Ironically this started because Trump, glorious leader of the future wastelands, felt he wasn’t getting enough credit for the spectacular size of his crowds. He wasn’t feeling that people appreciated just how well loved he was. He needed everyone to know that his crowds were just the best crowds there ever were – even if that required lying through his teeth. Because, you see, Trump is a Tulpa – a fictitious entity brought forth to existence by people’s belief in him. Should people stop believing he’s a billionaire, he’d start to lose money. Should people stop thinking he matters, he would. Should people stop thinking his name meant something, it would become worthless. Surviving purely off of attention, Trump is like Tinkerbell, requiring people to clap so he’ll continue to survive but having hands too small to do it for himself.
So, after a couple of weeks of mulling it over and rebuilding under a new hashtag, I’ve come to a conclusion about how I should feel about it all. Despite the fact his crowds that day were bigger than mine may ever be, Trump needs those fictitious, altered facts more than I do. While I can’t be happy with my life all the time, and I certainly wouldn’t qualify as a success the way he does, I know I have things he lacks. After all, while he had every reason in the world to succeed from birth, he never really got the things he really needed in life like intelligence, perseverance, and security in the knowledge of who he is. He never really needed them and it was always easier to posture over people who had less. After all, his greatest success before winning the presidency was firing people on national TV.
Trump is a man who filed bankruptcy for a casino and called it good business. He’s a man who repeatedly says his name holds value, only to find that the brand fails if put on anything other than a building. He’s a man who receives a million dollar loan from his father and calls it “small” so he can feel like he was self-started. But he’s also a man who loses repeatedly but comes out on top because he can bullshit with the best of them. Trump and Conway need their bullshit to survive because they don’t have anything but their bullshit to survive on.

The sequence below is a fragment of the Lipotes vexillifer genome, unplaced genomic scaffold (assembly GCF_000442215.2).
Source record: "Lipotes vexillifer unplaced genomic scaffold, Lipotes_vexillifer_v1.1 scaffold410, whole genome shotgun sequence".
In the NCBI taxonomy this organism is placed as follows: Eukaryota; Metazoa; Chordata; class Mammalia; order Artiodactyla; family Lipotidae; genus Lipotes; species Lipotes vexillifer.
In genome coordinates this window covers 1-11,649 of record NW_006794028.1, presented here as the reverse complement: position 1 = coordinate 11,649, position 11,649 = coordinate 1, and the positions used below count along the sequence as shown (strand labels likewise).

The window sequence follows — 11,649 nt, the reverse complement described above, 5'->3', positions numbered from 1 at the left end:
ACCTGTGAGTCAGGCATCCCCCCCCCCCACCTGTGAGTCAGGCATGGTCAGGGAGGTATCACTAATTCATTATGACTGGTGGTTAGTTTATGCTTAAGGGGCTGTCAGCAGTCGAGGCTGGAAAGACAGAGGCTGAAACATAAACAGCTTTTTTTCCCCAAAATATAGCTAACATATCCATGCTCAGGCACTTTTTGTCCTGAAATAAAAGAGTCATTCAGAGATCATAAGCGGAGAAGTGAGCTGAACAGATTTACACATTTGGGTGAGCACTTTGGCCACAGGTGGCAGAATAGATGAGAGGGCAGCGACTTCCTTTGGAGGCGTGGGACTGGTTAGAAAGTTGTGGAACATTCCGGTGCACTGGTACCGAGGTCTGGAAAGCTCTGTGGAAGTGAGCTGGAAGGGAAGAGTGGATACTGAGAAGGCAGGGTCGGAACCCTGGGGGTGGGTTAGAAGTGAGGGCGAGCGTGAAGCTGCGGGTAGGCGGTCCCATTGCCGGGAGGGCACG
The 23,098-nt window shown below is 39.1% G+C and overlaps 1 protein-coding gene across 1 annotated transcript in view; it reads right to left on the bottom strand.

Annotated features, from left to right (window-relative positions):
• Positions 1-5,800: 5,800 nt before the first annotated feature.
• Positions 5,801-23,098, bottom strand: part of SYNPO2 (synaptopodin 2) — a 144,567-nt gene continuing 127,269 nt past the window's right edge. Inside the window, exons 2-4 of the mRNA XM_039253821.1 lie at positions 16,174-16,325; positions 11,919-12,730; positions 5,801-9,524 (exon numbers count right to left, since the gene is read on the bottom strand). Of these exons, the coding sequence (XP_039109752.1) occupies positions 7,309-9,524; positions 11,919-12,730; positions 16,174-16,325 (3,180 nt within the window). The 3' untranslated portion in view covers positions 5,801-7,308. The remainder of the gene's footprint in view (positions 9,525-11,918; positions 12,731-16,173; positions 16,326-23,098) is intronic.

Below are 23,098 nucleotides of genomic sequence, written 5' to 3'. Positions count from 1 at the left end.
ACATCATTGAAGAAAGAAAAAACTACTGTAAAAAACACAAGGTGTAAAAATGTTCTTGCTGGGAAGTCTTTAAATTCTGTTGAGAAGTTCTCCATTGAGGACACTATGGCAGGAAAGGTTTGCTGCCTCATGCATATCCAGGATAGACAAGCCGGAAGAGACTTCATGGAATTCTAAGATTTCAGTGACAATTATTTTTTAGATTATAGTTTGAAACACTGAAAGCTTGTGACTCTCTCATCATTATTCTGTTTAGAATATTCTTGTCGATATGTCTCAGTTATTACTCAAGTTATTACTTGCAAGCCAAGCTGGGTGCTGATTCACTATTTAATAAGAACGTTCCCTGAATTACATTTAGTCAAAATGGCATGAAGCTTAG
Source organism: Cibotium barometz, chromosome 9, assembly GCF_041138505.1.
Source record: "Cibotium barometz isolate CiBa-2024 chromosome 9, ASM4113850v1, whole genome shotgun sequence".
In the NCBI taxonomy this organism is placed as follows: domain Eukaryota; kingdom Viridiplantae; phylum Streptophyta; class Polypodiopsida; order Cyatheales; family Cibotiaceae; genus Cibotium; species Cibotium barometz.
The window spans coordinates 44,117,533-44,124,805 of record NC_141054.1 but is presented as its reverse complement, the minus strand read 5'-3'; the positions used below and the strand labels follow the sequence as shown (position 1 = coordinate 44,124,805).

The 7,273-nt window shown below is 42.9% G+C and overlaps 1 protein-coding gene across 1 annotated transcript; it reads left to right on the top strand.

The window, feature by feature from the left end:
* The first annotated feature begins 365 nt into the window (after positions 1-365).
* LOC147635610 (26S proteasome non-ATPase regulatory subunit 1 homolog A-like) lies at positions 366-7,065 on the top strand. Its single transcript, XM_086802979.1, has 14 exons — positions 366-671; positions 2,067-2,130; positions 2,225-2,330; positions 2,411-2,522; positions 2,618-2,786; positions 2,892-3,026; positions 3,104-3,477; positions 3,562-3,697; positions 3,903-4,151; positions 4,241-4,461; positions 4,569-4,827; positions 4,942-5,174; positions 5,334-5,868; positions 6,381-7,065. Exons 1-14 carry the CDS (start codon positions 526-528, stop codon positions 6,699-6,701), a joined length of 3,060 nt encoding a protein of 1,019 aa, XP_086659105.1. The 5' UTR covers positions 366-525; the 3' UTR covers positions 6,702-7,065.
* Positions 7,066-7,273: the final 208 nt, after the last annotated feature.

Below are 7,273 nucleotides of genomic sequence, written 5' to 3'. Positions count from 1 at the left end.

The thing is, I’m a fiction author, I’m supposed to be fabricating unbelievable scenarios. But you will never see me standing in a place like Conway and Trump. I don’t mean in terms of success: you likely won’t see my name on a building or in lights, and it’s safe to assume you won’t see me getting a parade. But all of that is fine because I know something about myself that Trump never will: I can do better, I can be a better person, and I can do it honestly. If and when I find success, it won’t be because I lied and cheated to get there after daddy gave me a boost. No amount of bluster or double-talk from his stooges will ever convince me Trump can say the same.
So you can have them, Trump & Co. You can use all the alternative facts you ever want and you can tarnish the good name I was trying to build. You can associate “Alt” and “Fact” with bullshit until the end of time. It doesn’t matter, we know you’re lying, so you can keep the phrase. I realize now that I’m going to be just fine letting the phrase go. Because, in the end, you clearly needed this more than I…
And I’ll just be over here, living a more honest life… with my fiction.